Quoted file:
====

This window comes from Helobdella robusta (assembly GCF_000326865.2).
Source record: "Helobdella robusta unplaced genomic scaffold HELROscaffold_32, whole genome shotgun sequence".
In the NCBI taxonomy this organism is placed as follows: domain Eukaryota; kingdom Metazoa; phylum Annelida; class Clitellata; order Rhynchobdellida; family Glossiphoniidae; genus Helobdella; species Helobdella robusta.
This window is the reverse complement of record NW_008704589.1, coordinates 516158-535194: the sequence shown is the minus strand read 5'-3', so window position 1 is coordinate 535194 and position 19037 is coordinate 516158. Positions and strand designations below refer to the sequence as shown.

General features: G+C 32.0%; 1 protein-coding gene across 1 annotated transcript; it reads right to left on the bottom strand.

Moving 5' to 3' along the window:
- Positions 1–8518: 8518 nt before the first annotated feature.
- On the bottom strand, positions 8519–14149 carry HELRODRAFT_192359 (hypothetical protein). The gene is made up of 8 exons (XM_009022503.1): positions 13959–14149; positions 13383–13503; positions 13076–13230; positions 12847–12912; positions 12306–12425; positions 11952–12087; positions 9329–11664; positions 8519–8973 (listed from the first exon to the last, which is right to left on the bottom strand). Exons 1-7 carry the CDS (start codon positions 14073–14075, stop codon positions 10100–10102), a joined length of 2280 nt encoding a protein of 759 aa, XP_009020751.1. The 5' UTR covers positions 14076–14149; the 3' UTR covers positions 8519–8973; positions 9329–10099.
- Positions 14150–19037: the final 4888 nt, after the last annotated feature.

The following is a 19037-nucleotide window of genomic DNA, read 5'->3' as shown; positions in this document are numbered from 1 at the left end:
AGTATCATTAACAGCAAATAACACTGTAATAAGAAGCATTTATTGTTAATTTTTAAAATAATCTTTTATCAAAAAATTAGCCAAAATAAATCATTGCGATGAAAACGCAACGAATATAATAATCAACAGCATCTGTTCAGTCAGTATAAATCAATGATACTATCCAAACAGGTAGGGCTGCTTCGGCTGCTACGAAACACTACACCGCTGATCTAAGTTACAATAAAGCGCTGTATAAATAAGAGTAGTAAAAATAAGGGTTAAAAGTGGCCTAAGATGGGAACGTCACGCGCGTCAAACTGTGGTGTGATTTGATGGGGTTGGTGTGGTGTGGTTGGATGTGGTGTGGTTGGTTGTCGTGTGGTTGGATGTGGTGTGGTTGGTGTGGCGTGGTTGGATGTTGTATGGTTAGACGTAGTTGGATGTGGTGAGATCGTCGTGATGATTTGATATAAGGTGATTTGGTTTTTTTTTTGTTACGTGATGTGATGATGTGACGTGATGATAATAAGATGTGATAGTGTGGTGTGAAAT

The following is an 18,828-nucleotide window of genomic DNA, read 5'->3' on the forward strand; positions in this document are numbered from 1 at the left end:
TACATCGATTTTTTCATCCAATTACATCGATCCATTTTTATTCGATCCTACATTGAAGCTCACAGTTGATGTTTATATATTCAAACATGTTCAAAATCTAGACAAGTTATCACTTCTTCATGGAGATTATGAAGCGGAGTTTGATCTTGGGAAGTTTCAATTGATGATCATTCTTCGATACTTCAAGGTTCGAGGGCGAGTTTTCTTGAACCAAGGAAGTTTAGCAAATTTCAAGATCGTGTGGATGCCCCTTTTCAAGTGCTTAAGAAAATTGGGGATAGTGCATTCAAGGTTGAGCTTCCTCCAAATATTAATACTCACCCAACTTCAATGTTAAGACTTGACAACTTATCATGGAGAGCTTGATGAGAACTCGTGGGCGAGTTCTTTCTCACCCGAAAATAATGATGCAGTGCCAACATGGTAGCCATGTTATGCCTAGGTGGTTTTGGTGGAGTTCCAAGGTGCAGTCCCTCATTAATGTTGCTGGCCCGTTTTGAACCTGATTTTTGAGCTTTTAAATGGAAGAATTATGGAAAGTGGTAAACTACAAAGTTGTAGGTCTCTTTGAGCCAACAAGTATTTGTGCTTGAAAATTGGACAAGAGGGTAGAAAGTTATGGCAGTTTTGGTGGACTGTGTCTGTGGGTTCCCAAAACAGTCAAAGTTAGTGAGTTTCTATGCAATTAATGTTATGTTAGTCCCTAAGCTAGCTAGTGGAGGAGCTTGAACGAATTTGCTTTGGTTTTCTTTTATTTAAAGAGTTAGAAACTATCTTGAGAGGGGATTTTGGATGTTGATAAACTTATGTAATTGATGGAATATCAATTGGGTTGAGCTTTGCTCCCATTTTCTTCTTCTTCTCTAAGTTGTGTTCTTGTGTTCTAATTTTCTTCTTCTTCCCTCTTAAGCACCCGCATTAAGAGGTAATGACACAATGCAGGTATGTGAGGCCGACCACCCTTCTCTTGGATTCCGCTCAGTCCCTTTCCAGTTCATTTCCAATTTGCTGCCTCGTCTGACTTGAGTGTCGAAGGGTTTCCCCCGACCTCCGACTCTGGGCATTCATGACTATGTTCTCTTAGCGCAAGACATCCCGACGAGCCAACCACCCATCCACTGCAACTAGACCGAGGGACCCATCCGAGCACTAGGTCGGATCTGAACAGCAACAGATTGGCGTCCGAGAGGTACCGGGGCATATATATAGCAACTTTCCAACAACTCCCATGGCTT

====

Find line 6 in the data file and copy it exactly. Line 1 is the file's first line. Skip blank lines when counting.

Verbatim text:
Moving 5' to 3' along the window: